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I love Netflix as much as anybody else. The unlimited selection of movies, TV shows, and documentaries are enough to keep anyone busy for many lifetimes. Netflix has proven itself a giant in today's media landscape, and with good reason; they have great content and a great platform to show it.
Netflix has sure come a long way. Started in 1997 as a video-delivery service to rival Blockbuster, Netflix only started streaming content online in 2007. In 2013, Netflix had over 20 million subscribers, and streamed their first original show, Lillyhammer, in 2012. The next year, House of Cards, which cost almost 100 million dollars to put together, premiered on the service and proved Netflix was a serious contender in the original content world. Netflix then began to slowly introduce creator-focused content slowly, and gain more traction. In 2017, Netflix has created 1000 hours of original content costing 6 billion dollars. Netflix seems like an unstoppable entertainment force.
That is not necessarily a good thing.
A large quantity of programming does not mean the content is high quality. Netflix creates so many shows that it is hard to keep track of what is there. This leads to an overlap in content and a diminishing of the overall quality.
Netflix prides itself on being a creator-centered model, but that is also problematic. Giving artistic freedom to so many shows means that many shows will overlap. Take, for example, Judd Apatow's Love and Aziz Ansari's Master of None. Both are millennial-centered comedic love stories following one couple's ups and downs in the 21st century dating world. These shows have a lot of similarities in their style, themes, and characters. I like that creators are given so much room to express their visions, but possibly some guidance is needed to avoid overlap. Robert Carlock (writer of Unbreakable Kimmy Schmidt) says how he envisions a shared Netflix universe in his show's world (a character goes to Litchfield Penitentary, the jail from Orange is the New Black). Within this one show, I would appreciate a grab-bag of Netflix shows, but this might take some intense overhaul in the Netflix offices.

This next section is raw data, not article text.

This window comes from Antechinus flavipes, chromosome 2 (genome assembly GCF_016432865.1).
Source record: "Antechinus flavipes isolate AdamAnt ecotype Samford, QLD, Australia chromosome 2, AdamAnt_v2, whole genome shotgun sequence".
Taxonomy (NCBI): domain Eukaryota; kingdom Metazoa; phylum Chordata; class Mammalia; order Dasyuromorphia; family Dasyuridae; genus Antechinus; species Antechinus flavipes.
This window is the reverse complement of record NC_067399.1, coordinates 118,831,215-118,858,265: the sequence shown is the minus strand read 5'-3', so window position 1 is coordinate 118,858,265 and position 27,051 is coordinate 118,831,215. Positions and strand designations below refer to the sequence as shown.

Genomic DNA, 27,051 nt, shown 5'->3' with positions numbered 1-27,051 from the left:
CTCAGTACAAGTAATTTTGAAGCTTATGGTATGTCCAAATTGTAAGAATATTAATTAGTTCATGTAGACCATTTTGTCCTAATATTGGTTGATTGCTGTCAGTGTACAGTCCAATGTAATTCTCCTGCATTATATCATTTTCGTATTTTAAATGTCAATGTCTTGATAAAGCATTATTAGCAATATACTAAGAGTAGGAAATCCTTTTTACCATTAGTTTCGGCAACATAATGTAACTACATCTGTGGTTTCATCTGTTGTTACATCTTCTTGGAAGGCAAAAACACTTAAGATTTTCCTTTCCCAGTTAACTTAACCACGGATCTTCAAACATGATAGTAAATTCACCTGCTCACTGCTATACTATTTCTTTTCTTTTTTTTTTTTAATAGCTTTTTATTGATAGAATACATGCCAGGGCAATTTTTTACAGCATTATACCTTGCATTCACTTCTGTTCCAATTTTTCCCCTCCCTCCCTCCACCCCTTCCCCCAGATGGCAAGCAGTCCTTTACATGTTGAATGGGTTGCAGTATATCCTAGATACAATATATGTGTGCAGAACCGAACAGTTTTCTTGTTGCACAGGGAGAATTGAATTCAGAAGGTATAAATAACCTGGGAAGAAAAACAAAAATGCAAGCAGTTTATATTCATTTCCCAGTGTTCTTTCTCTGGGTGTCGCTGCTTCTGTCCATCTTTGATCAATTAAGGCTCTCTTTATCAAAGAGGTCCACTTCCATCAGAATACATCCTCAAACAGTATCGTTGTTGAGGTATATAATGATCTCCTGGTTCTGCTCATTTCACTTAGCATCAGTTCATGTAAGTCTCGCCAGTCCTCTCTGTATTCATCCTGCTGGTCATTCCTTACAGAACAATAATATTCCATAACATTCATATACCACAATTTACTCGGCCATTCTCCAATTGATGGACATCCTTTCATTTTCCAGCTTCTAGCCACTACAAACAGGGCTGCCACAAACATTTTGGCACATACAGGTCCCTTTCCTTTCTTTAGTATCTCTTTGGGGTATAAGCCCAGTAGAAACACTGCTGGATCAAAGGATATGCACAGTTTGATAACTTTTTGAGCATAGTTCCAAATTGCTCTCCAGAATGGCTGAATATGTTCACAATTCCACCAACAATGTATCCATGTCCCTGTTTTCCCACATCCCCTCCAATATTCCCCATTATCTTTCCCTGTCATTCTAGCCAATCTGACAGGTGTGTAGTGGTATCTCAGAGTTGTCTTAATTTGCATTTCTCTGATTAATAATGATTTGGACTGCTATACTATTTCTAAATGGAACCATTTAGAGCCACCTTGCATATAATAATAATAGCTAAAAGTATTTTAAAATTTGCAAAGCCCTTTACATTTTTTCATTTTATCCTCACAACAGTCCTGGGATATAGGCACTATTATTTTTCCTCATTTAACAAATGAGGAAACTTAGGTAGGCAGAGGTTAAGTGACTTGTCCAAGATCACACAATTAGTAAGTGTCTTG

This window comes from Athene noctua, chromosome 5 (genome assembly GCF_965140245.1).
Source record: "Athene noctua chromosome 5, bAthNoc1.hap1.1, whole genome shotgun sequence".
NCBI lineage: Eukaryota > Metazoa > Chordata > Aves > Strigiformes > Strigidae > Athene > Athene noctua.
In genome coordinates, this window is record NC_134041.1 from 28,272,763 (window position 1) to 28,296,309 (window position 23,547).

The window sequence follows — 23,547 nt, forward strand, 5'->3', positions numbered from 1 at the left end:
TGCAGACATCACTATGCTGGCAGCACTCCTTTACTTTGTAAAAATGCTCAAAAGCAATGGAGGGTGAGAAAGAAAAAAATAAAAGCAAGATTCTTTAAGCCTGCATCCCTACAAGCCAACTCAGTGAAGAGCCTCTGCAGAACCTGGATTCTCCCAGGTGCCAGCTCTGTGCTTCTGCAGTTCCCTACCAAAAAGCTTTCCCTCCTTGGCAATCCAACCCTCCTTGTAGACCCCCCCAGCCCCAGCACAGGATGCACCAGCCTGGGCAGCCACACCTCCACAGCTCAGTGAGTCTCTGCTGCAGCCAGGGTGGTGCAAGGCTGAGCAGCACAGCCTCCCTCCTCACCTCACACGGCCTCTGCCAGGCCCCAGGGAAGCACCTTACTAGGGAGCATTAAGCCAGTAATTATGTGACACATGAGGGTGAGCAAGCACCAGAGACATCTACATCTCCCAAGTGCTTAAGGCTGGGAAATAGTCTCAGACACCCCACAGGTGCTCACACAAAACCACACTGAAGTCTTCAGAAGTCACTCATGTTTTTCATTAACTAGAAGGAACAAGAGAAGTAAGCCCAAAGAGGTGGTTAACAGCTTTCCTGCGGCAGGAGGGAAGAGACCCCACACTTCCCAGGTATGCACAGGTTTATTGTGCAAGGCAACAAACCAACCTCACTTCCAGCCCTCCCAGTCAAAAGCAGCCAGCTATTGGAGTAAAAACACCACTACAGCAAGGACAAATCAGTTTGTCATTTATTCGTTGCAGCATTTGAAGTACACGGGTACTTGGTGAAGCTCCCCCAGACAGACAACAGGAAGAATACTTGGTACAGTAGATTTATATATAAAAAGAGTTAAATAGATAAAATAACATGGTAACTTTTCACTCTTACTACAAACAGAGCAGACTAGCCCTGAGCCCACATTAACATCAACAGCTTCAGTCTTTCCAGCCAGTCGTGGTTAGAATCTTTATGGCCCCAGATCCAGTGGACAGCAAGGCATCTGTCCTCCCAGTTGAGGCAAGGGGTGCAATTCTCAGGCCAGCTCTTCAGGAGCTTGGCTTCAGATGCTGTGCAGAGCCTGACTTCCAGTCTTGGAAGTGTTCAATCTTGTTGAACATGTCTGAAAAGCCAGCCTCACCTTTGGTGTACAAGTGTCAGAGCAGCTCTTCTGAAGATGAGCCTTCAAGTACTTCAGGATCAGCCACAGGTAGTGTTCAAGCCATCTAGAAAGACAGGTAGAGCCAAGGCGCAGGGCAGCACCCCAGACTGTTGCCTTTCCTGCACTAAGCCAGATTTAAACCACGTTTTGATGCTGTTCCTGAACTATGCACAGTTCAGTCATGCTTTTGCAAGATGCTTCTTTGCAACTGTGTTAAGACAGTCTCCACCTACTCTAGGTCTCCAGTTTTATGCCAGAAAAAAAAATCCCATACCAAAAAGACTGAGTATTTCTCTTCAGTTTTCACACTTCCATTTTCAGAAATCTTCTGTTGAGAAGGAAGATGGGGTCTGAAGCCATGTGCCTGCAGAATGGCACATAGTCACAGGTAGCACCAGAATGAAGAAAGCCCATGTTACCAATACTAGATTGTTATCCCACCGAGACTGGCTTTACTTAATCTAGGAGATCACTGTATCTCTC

I understand Netflix's logic; Netflix has thousands of shows for everybody, so there are audiences for all different types of shows, and the shows are not fighting for airtime, so there can be many options. My problem with that is that these shows have the Netflix seal on them. A symbol on a product is usually a seal of approval on that specific product. When I see a Netflix symbol on a show, I demand a certain type of quality. So when a show is generally disliked under the Netflix label, it diminishes the validity of the symbol.
I am a big fan of shows made with this symbol, and I want to be excited by every show that Netflix releases (as a big fan of so many). But it is hard to do this when there is so much content being made. We live in an age where we can demand the highest quality entertainment, and I look forward to seeing what bold choices Netflix makes next.
With such an inundation of options, let me know what Netflix shows I might have missed that you think are worth watching.